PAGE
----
This time of year, people tend to go in one of two directions, eating-wise: Either they double down on their dedication to a healthy diet and forego every sugar cookie, candied pecan, and cheese plate they encounter—or they say some version of “screw it” and dive head first into the buttered mashed potatoes (or cookie platter).
Diet. I shiver just hearing the word. Don’t you? How many have you tried? Most importantly, how many have failed you?
Food is always a part of our life experience. In my home country of Sweden, we socialize a lot around food. In the world of fitness, proper nutrition is vital for making progress and increasing energy levels. As a child, food is a necessity for growth and development, and as we get older, we become more aware of our diet’s impact on our longevity. So why then do we get lost in the middle?
Photo by Wendy Worrall Redal
Is there anything that says “spring” more effusively than a tulip? As soon as colorful bunches start popping up in the grocery store in February, I quit thinking about wet snow, gray skies and winter’s lingering grip. However pretty a bright bouquet of cut blooms is, there’s nothing like surveying row upon rainbow-striped row of these spring floral icons in full, growing glory.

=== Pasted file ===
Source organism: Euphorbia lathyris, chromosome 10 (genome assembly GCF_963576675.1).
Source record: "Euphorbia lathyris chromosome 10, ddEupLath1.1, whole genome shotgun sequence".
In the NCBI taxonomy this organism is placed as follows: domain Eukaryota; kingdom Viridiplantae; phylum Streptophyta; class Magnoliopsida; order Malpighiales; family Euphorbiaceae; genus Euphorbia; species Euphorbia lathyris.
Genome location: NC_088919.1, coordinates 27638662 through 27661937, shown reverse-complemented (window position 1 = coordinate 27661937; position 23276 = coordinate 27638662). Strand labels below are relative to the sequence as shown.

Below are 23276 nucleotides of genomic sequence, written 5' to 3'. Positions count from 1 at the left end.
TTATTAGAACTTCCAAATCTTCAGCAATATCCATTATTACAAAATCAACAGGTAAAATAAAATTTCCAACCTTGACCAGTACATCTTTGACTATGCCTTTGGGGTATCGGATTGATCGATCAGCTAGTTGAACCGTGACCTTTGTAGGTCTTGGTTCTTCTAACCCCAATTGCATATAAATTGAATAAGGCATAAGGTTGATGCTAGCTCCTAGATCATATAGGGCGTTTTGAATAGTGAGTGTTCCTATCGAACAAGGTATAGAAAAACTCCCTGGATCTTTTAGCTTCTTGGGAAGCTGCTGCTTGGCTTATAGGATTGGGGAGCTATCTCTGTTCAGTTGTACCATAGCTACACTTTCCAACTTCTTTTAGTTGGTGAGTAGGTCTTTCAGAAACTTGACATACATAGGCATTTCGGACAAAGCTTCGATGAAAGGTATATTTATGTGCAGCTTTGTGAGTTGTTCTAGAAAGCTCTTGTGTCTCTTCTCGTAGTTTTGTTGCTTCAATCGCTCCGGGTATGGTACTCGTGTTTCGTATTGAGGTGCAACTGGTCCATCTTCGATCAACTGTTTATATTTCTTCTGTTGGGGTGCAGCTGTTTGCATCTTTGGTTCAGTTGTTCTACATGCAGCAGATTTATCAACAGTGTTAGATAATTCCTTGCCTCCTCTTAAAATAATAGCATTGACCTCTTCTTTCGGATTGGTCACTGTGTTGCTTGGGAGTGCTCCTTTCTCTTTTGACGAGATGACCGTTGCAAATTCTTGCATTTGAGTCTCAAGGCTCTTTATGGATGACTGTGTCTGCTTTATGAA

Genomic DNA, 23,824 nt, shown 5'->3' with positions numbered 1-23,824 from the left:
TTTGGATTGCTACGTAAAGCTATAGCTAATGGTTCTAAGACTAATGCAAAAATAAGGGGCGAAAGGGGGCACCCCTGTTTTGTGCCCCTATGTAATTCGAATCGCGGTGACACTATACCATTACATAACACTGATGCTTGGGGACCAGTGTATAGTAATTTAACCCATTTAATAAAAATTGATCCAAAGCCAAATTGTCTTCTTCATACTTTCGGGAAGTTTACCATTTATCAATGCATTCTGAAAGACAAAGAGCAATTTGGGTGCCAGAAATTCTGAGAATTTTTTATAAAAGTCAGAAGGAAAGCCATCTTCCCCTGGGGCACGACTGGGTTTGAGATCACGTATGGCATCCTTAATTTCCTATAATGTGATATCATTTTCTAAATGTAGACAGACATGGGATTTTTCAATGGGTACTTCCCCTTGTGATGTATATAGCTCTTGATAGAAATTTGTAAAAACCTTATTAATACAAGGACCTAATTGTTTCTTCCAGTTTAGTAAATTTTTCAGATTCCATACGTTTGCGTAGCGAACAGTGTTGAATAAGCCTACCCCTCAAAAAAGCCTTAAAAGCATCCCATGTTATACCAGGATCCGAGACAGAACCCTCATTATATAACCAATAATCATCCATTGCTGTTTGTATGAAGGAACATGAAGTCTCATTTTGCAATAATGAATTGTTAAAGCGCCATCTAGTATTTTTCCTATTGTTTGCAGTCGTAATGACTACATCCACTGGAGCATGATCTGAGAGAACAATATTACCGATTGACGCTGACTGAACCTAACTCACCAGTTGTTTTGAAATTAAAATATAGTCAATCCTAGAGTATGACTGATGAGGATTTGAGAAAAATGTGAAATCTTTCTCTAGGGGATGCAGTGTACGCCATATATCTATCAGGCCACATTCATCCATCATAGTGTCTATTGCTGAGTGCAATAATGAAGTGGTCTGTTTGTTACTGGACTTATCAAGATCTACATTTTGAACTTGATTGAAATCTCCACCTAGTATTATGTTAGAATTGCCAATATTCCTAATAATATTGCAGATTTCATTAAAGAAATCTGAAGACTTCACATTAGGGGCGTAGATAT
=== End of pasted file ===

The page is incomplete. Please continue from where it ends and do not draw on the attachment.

Most people look to a vacation as an opportunity to relax, a respite from the speed, demands and familiarity of our daily lives. Yet often, especially if we’re traveling to big cities or a broad destination such as Europe or Alaska, we end up driving too many miles, cramming our days too full, and ticking off a too-long checklist of “must sees.” We come home needing a vacation from our vacation, struggling with a disconcerting feeling that we only glossed the surface of what we hoped to discover during our time away.
I’m writing from Pergolaccio, a 300-year-old stone farmhouse near the Umbrian hill town of Todi. Here in the center of Italy, it’s unusually verdant after a cold, wet spring. Today, though, the sun is out: warming the breeze, drying the dew, backlighting the rose petals on the arbor, dissolving the blanket of mist that fills the valley below. To the south, ruined castles and occasional villas perch on ridges, beige limestone blocks with red tile roofs, simple windows cut deeply into thick plaster walls.